Hearing of Petitioners on Western Sahara by the Special Political and Decolonization Committee, United Nations Fourth Committee October 10, 2012 New York, New York
Remarks by Suzanne Scholte, Seoul Peace Prize Laureate
President, Defense Forum Foundation & Chairman, US-Western Sahara Foundation
Thank you Your Excellency Mr. Nelson Messone and members of the Fourth Committee for this opportunity. I am here today expressly for the purpose of calling upon this Committee to uphold the right to self-determination and to help bring about the end of the illegal occupation and exploitation of Western Sahara by the Kingdom of Morocco. The failure of the UN to move forward on the long promised referendum is making the UN culpable in a number of ongoing tragic situations.
First, it has led to the continuing human rights abuses against the Sahrawis in Moroccan occupied Western Sahara. Hundreds of Sahrawis have been killed and have disappeared simply for peacefully advocating for their right to self-determination. At this moment twenty-three Sahrawis in the Moroccan prison of Sale are on a hunger strike in response to the inhumane conditions and ill treatment they have received. These prisoners have been subjected to physical and psychological torture since they were arrested in November 2010, and this abuse escalated in retaliation for the U.N. Special Rapporteur on Torture, Juan Mendezâ€™s visit to Morocco and Western Sahara last month. Despite being civilians, the Moroccan authorities threaten to try these political prisoners before a military court subjecting them to the death penalty.
Amnesty International, Human Rights Watch, Freedom House, the World Organization Against Torture, Reporters without Borders, and the U.S. State Department have documented the ongoing violence against the Sahrawis in Moroccan occupied Western Sahara . The United Nations Office of the High Commission for Human Rights has reported that Moroccoâ€™s human rights violations are a result of the ongoing denial of the Sahrawiâ€™s right to self-determination. Most recently, a delegation led by Kerry Kennedy, President of the Robert F. Kennedy Center visited Moroccan occupied Western Sahara. The delegation reported that they had â€œwitnessed the overwhelming presence of security forces and violations of the rights to life, liberty, personal integrity, freedom of expression, assembly, and associationâ€ and â€œintimidation and state sponsored violence against critics of the regime that violates the rule of law and respect for human rights and provides impunity for perpetrators.â€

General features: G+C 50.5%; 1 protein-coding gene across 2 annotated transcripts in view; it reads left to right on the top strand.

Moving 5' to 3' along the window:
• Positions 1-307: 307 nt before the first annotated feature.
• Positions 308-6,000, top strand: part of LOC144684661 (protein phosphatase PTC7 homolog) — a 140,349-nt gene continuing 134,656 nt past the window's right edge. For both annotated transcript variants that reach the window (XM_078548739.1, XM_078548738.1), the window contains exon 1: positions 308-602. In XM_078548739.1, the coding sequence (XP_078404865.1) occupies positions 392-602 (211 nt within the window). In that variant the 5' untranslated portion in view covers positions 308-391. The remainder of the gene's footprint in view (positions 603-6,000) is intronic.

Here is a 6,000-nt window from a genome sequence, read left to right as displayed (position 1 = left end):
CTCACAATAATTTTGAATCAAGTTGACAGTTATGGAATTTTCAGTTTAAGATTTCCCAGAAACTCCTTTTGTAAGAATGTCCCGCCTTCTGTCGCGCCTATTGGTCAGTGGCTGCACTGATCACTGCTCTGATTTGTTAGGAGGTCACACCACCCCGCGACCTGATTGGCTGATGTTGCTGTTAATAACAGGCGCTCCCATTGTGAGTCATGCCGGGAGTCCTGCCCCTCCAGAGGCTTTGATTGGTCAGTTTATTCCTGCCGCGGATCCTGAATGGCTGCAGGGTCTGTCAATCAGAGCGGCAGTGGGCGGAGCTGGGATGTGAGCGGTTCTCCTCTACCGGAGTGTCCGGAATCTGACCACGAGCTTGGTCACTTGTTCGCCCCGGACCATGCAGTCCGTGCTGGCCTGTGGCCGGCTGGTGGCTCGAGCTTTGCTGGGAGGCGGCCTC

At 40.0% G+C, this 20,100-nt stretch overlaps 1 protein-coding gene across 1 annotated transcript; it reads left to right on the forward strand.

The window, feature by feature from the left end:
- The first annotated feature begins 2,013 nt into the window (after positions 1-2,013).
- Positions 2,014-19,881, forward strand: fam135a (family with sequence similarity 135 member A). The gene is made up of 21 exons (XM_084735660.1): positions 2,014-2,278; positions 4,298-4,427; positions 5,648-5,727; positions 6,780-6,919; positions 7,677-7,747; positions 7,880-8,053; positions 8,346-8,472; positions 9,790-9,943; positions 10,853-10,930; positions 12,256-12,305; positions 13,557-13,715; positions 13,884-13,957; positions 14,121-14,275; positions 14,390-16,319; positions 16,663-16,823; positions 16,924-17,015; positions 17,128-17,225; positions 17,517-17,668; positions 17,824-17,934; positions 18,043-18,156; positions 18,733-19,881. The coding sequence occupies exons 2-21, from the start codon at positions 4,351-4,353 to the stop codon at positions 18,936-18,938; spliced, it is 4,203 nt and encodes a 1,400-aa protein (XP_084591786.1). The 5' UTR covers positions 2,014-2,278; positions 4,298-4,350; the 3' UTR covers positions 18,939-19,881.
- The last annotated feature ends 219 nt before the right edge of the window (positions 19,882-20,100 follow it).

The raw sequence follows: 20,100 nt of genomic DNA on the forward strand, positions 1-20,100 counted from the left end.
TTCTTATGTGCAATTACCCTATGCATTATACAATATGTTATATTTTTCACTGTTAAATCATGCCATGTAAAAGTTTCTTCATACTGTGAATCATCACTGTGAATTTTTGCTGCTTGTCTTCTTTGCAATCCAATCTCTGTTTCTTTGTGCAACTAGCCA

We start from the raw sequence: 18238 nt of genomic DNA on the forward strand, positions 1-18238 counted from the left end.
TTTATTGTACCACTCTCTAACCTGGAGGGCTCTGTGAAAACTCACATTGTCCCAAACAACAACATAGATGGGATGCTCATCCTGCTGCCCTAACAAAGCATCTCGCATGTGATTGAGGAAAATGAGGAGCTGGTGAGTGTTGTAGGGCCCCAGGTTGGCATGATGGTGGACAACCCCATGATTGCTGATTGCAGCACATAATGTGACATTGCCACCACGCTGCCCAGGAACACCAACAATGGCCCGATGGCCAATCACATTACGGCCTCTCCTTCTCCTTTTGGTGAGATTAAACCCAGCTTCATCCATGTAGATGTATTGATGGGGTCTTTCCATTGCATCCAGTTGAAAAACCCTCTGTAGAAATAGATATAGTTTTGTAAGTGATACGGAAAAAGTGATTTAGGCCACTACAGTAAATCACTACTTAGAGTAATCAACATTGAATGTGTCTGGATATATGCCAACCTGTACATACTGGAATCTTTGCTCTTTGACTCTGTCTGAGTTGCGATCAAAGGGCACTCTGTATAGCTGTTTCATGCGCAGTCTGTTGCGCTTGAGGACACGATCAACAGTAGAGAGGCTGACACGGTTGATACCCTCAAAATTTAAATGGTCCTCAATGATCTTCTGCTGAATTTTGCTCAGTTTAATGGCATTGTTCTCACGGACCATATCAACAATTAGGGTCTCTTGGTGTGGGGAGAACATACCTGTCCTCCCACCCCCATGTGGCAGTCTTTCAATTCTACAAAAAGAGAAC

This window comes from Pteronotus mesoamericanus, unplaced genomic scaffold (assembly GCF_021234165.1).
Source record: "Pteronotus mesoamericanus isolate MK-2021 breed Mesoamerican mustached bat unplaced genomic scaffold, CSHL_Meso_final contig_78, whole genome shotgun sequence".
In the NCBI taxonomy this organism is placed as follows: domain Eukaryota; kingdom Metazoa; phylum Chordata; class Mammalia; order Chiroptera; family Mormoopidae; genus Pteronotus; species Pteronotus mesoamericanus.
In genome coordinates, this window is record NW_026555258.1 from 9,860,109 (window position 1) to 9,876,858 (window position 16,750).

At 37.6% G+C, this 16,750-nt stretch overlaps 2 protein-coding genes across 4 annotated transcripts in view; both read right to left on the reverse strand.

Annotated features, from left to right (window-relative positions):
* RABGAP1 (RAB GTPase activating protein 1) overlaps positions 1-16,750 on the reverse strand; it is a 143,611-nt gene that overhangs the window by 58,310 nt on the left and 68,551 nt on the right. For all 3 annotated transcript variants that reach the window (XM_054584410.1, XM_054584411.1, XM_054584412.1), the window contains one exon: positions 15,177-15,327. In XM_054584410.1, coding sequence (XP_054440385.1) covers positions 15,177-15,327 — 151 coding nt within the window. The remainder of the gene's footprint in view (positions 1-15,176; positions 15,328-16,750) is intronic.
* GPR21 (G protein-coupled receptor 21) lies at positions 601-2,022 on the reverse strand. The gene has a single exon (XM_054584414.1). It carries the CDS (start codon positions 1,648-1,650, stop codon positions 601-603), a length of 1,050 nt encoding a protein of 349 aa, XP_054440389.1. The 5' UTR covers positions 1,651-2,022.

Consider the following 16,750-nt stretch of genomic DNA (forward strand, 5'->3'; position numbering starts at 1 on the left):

A second tragic result in the delay of the referendum is that close to two hundred thousand Sahrawis have had to live in refugee camps in Algeria, where they have waited since 1991 -- for 21 years â€“ for the UN-promised vote on self-determination. The continued delay of the referendum has forced them to live as refugees in one of the most inhospitable places on earth â€“ the desert of deserts. A whole generation of children has never seen their homeland. Despite these harsh conditions, the Sahrawis have established a self-governing republic and established schools that have led them to become the most educated people group in Africa. They have become a strong member of the Africa Union and the Sahrawi Republic has been recognized by over 70 nations.
But perhaps, the most remarkable aspect of the Sahrawis is this fact: despite the horrific torture, cruel treatment and brutality that Sahrawi men, women and children have faced by the Moroccan authorities and despite the failure of the UN and the international community to uphold their own charters, principles, and promises, the Sahrawis continue to advocate for their rights through peaceful, non-violent manifestations, trusting in the justness of their cause, trusting in the rule of law, trusting in this institution. Furthermore, they have pledged to abide by any outcome of the referendum: to become Moroccoâ€™s good neighbors or to become Moroccoâ€™s good citizens: they just want a chance to vote.
Having visited the Sahrawi refugee camps a number of times, I continue to be in awe of what these remarkable people have accomplished in the most difficult of circumstances. I can only imagine-- that if they do choose independence -- the kind of country a Free Western Sahara will be. It will be a beacon of hope for not only Africa, but people of all religions and ethnicities who will see living proof that you can resolve conflicts pursuing peaceful means and the rule of law. This is why, as we see conflicts spread throughout North Africa and the Middle East where terror, violence and the destruction of human life are used to advance oneâ€™s objectives, there is not a more urgent time for this Committee to act and use its influence and uphold its mandate to see that self-determination is accomplished for the Western Sahara.